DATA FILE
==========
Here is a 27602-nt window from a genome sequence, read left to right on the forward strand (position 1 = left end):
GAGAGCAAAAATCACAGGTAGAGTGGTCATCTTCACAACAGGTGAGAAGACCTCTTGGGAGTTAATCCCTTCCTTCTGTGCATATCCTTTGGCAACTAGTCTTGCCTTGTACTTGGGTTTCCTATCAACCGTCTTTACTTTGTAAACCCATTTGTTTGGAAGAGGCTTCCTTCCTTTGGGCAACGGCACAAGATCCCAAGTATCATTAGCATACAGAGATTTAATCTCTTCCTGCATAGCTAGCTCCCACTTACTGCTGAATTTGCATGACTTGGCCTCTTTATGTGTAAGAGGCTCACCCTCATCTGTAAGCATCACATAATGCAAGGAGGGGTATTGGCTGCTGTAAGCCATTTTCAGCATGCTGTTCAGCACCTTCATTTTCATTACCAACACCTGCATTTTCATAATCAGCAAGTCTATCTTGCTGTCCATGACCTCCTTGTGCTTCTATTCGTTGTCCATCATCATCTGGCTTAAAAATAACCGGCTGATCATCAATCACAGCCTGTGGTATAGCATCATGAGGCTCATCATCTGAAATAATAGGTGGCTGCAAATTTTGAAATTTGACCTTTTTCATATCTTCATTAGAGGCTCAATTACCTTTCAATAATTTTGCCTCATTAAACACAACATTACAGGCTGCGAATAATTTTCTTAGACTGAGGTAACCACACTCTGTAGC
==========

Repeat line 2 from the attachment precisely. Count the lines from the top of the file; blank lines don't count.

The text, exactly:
GAGAGCAAAAATCACAGGTAGAGTGGTCATCTTCACAACAGGTGAGAAGACCTCTTGGGAGTTAATCCCTTCCTTCTGTGCATATCCTTTGGCAACTAGTCTTGCCTTGTACTTGGGTTTCCTATCAACCGTCTTTACTTTGTAAACCCATTTGTTTGGAAGAGGCTTCCTTCCTTTGGGCAACGGCACAAGATCCCAAGTATCATTAGCATACAGAGATTTAATCTCTTCCTGCATAGCTAGCTCCCACTTACTGCTGAATTTGCATGACTTGGCCTCTTTATGTGTAAGAGGCTCACCCTCATCTGTAAGCATCACATAATGCAAGGAGGGGTATTGGCTGCTGTAAGCCATTTTCAGCATGCTGTTCAGCACCTTCATTTTCATTACCAACACCTGCATTTTCATAATCAGCAAGTCTATCTTGCTGTCCATGACCTCCTTGTGCTTCTATTCGTTGTCCATCATCATCTGGCTTAAAAATAACCGGCTGATCATCAATCACAGCCTGTGGTATAGCATCATGAGGCTCATCATCTGAAATAATAGGTGGCTGCAAATTTTGAAATTTGACCTTTTTCATATCTTCATTAGAGGCTCAATTACCTTTCAATAATTTTGCCTCATTAAACACAACATTACAGGCTGCGAATAATTTTCTTAGACTGAGGTAACCACACTCTGTAGC